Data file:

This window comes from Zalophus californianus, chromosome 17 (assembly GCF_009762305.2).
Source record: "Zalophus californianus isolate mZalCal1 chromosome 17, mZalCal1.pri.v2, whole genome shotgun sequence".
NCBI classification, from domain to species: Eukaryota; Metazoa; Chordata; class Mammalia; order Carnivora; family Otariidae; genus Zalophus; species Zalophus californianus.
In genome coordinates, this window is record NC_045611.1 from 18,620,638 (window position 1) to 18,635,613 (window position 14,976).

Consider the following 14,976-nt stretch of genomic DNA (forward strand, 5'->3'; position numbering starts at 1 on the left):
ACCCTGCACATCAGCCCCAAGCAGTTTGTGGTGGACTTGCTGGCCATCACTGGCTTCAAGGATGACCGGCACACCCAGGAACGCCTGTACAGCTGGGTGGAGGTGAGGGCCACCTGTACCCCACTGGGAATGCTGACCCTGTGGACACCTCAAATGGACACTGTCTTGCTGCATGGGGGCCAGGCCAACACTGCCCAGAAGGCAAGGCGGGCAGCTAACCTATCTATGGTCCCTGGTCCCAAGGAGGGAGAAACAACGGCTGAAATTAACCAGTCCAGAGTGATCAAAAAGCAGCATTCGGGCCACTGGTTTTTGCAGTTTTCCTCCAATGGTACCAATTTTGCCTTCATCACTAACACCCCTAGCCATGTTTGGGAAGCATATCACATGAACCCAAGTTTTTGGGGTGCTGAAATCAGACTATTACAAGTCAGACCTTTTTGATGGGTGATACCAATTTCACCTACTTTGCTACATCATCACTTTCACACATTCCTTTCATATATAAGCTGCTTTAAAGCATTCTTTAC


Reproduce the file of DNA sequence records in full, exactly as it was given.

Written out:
This window comes from Zalophus californianus, chromosome 17 (assembly GCF_009762305.2).
Source record: "Zalophus californianus isolate mZalCal1 chromosome 17, mZalCal1.pri.v2, whole genome shotgun sequence".
NCBI classification, from domain to species: Eukaryota; Metazoa; Chordata; class Mammalia; order Carnivora; family Otariidae; genus Zalophus; species Zalophus californianus.
In genome coordinates, this window is record NC_045611.1 from 18,620,638 (window position 1) to 18,635,613 (window position 14,976).

Consider the following 14,976-nt stretch of genomic DNA (forward strand, 5'->3'; position numbering starts at 1 on the left):
ACCCTGCACATCAGCCCCAAGCAGTTTGTGGTGGACTTGCTGGCCATCACTGGCTTCAAGGATGACCGGCACACCCAGGAACGCCTGTACAGCTGGGTGGAGGTGAGGGCCACCTGTACCCCACTGGGAATGCTGACCCTGTGGACACCTCAAATGGACACTGTCTTGCTGCATGGGGGCCAGGCCAACACTGCCCAGAAGGCAAGGCGGGCAGCTAACCTATCTATGGTCCCTGGTCCCAAGGAGGGAGAAACAACGGCTGAAATTAACCAGTCCAGAGTGATCAAAAAGCAGCATTCGGGCCACTGGTTTTTGCAGTTTTCCTCCAATGGTACCAATTTTGCCTTCATCACTAACACCCCTAGCCATGTTTGGGAAGCATATCACATGAACCCAAGTTTTTGGGGTGCTGAAATCAGACTATTACAAGTCAGACCTTTTTGATGGGTGATACCAATTTCACCTACTTTGCTACATCATCACTTTCACACATTCCTTTCATATATAAGCTGCTTTAAAGCATTCTTTAC